Fair Winds and Following Seas sculpture, New Quay

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This bronze sculpture was created in 2019 to mark the midpoint of the 1,400km (870-mile) Wales Coast Path, launched in 2012 as the world’s first trail around an entire nation’s coastline.

The artist David Appleyard drew inspiration from the local tradition of building sailing ships. The kneeling female figure may call to mind a ship’s figurehead, and David suggests that she is “blowing a kiss to the future of our oceans”.

On the plinth are poems by New Quay resident Samantha Wynne-Rhydderch about the local heritage and coast path. Follow the link below for more about the sculpture and poems on David’s website.

Women played important, but often overlooked, roles in Welsh seafaring life. Wives of captains sometimes accompanied their husbands on ships (occasionally with their children or giving birth at sea or in foreign ports). Ordinarily seamen’s wives stayed at home to rear the children, many of whom would become mariners. Some wives built up successful businesses while their husbands were at sea. Female shareholders helped to raise capital for local shipping companies or individual ships.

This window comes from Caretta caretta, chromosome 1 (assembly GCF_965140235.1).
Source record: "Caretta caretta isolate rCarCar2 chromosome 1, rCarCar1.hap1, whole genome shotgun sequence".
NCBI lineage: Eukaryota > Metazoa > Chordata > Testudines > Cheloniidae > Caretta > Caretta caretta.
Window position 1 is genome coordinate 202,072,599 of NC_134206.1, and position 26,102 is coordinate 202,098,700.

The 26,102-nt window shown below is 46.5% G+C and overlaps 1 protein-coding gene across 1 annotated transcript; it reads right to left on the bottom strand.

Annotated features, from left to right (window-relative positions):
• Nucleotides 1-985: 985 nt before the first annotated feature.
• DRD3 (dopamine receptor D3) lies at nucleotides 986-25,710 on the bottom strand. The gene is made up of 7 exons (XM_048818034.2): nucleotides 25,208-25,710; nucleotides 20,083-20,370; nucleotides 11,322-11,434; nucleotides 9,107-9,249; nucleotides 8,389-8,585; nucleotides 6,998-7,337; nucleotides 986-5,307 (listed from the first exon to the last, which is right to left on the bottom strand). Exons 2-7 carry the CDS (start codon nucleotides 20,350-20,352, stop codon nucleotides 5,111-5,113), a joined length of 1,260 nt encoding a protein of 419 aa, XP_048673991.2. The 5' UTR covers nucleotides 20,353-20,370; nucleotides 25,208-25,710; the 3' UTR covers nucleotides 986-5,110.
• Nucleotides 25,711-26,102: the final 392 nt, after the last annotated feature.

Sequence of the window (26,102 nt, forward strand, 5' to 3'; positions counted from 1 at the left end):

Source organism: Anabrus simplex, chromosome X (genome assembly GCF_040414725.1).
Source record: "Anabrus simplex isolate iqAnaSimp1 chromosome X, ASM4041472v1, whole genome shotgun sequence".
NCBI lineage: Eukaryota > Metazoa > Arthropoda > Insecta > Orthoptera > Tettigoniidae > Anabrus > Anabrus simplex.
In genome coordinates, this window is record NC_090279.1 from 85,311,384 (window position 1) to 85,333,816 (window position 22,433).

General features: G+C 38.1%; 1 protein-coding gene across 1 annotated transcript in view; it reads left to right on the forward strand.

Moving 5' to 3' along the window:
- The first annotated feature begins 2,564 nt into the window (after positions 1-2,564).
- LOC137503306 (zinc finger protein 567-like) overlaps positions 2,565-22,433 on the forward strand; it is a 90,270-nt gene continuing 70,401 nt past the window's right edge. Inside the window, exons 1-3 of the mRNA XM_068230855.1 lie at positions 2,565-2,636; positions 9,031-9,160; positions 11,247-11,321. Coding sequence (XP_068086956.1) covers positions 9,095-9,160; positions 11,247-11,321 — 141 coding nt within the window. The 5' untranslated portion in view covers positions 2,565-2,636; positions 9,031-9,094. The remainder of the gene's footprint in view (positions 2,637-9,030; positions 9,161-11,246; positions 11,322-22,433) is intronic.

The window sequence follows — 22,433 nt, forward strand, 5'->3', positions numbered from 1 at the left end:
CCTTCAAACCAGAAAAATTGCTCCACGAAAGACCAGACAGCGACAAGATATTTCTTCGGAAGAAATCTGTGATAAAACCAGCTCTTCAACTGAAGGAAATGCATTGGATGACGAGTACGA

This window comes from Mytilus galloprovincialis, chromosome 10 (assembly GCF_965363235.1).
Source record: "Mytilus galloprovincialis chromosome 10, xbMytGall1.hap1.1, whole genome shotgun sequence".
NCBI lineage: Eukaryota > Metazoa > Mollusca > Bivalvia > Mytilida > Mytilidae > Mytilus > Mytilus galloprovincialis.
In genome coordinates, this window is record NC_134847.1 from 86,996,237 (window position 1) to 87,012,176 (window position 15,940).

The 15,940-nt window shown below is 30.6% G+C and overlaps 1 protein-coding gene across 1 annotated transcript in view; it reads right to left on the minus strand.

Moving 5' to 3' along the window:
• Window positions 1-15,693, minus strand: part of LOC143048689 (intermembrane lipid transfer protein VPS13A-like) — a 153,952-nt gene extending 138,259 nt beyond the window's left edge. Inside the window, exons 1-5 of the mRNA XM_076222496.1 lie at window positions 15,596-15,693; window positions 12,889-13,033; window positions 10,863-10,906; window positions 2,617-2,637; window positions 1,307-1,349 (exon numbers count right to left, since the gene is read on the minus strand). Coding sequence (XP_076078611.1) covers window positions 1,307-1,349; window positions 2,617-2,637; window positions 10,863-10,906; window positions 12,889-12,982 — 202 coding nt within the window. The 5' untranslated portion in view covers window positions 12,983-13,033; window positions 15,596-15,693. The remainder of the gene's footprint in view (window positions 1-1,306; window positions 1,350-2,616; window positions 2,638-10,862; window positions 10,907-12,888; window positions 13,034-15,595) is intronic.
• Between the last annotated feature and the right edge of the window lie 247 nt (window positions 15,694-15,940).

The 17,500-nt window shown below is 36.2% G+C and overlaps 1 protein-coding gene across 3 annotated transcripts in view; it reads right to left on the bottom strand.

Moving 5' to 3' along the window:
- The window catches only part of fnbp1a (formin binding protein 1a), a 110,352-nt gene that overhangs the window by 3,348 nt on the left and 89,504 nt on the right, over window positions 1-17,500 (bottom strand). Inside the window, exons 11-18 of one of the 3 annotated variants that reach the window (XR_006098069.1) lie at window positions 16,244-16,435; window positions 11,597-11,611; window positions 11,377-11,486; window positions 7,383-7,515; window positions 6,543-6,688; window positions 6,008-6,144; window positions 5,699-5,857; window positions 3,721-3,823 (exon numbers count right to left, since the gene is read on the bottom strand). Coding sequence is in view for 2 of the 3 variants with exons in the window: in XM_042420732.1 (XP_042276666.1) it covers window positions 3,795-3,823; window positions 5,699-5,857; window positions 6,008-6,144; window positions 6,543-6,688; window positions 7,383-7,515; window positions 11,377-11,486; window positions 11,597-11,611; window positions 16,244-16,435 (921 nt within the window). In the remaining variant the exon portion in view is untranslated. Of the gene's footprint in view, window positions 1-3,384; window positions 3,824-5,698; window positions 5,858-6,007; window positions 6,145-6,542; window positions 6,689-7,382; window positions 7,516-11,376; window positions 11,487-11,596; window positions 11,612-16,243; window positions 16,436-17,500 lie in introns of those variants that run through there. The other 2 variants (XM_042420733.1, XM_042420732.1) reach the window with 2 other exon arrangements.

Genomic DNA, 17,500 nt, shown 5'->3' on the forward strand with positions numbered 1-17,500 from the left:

Portrait of CranogwenShipwreck left many widows in Welsh coastal communities. Before international telegraphy, women might receive no news of husbands or sons for months. Wives often suffered depression, but this was typically ascribed to the strain of single-parenting.

Sarah Jane Rees (1839-1916) of Llangrannog, Ceredigion, sailed on her father’s ship and later taught navigation to young men. She was also well known as the poet Cranogwen. Her portrait by John Thomas is shown here courtesy of the National Library of Wales.

Ellen Edwards taught navigation to more than 1,000 mariners at her school in Caernarfon. When she died in 1889, she was described as North Wales’ most successful seamen’s teacher “for the long period of 60 years”. You can see her portrait on our web page about her.

The first women in Britain to receive a lifeboat bravery award were Martha and Margaret Llewellyn of Fishguard, in 1847. Women took part in many other rescues and are now regular RNLI crew members. Wales’ first rescue by an all-female crew was on the Teifi estuary in 2011.

Sources include ‘Merched y Môr’ by Robin Evans, Carreg Gwalch 2013

Postcode: SA45 9NN    View Location Map

David Appleyard’s website – more information about the sculpture and poem

Wales Coast Path website

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